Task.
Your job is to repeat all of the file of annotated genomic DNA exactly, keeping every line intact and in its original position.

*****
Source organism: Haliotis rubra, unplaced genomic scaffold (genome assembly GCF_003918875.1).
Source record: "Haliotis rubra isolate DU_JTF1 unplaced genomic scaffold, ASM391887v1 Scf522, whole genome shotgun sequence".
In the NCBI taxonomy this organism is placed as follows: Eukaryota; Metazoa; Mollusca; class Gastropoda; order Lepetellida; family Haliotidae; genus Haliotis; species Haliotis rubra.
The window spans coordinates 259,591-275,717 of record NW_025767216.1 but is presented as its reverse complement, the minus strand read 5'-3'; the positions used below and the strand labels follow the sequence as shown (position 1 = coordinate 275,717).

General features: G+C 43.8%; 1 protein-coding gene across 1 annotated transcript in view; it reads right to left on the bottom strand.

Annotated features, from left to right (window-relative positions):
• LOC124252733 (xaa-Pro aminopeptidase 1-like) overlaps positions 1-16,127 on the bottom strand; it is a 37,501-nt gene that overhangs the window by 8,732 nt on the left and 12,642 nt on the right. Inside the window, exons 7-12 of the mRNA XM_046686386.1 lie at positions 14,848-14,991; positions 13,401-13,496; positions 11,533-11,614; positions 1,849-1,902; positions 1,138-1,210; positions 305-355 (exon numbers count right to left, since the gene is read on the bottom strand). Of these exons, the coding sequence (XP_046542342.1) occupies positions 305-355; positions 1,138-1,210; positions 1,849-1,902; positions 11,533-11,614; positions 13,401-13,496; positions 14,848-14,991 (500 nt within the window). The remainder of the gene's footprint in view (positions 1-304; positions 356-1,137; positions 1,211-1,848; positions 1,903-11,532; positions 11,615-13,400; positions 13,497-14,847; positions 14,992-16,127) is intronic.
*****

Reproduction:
Source organism: Haliotis rubra, unplaced genomic scaffold (genome assembly GCF_003918875.1).
Source record: "Haliotis rubra isolate DU_JTF1 unplaced genomic scaffold, ASM391887v1 Scf522, whole genome shotgun sequence".
In the NCBI taxonomy this organism is placed as follows: Eukaryota; Metazoa; Mollusca; class Gastropoda; order Lepetellida; family Haliotidae; genus Haliotis; species Haliotis rubra.
The window spans coordinates 259,591-275,717 of record NW_025767216.1 but is presented as its reverse complement, the minus strand read 5'-3'; the positions used below and the strand labels follow the sequence as shown (position 1 = coordinate 275,717).

General features: G+C 43.8%; 1 protein-coding gene across 1 annotated transcript in view; it reads right to left on the bottom strand.

Annotated features, from left to right (window-relative positions):
• LOC124252733 (xaa-Pro aminopeptidase 1-like) overlaps positions 1-16,127 on the bottom strand; it is a 37,501-nt gene that overhangs the window by 8,732 nt on the left and 12,642 nt on the right. Inside the window, exons 7-12 of the mRNA XM_046686386.1 lie at positions 14,848-14,991; positions 13,401-13,496; positions 11,533-11,614; positions 1,849-1,902; positions 1,138-1,210; positions 305-355 (exon numbers count right to left, since the gene is read on the bottom strand). Of these exons, the coding sequence (XP_046542342.1) occupies positions 305-355; positions 1,138-1,210; positions 1,849-1,902; positions 11,533-11,614; positions 13,401-13,496; positions 14,848-14,991 (500 nt within the window). The remainder of the gene's footprint in view (positions 1-304; positions 356-1,137; positions 1,211-1,848; positions 1,903-11,532; positions 11,615-13,400; positions 13,497-14,847; positions 14,992-16,127) is intronic.